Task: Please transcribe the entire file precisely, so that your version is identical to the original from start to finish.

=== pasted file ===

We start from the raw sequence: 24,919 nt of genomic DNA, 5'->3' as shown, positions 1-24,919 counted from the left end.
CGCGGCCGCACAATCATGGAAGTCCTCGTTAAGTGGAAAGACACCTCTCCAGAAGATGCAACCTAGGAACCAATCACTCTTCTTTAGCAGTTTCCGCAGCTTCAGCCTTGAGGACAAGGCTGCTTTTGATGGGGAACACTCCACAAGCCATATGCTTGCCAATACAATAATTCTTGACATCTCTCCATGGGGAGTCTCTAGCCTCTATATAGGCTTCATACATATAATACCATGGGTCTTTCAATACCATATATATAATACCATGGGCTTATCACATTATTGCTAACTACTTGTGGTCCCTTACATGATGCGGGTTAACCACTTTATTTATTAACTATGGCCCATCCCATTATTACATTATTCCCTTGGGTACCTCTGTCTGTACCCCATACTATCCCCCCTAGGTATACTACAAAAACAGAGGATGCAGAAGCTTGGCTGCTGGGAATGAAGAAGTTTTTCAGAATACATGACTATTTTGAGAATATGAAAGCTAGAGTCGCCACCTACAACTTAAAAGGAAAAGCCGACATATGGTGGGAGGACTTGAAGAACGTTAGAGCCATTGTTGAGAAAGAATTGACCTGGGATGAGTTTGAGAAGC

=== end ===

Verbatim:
We start from the raw sequence: 24,919 nt of genomic DNA, 5'->3' as shown, positions 1-24,919 counted from the left end.
CGCGGCCGCACAATCATGGAAGTCCTCGTTAAGTGGAAAGACACCTCTCCAGAAGATGCAACCTAGGAACCAATCACTCTTCTTTAGCAGTTTCCGCAGCTTCAGCCTTGAGGACAAGGCTGCTTTTGATGGGGAACACTCCACAAGCCATATGCTTGCCAATACAATAATTCTTGACATCTCTCCATGGGGAGTCTCTAGCCTCTATATAGGCTTCATACATATAATACCATGGGTCTTTCAATACCATATATATAATACCATGGGCTTATCACATTATTGCTAACTACTTGTGGTCCCTTACATGATGCGGGTTAACCACTTTATTTATTAACTATGGCCCATCCCATTATTACATTATTCCCTTGGGTACCTCTGTCTGTACCCCATACTATCCCCCCTAGGTATACTACAAAAACAGAGGATGCAGAAGCTTGGCTGCTGGGAATGAAGAAGTTTTTCAGAATACATGACTATTTTGAGAATATGAAAGCTAGAGTCGCCACCTACAACTTAAAAGGAAAAGCCGACATATGGTGGGAGGACTTGAAGAACGTTAGAGCCATTGTTGAGAAAGAATTGACCTGGGATGAGTTTGAGAAGC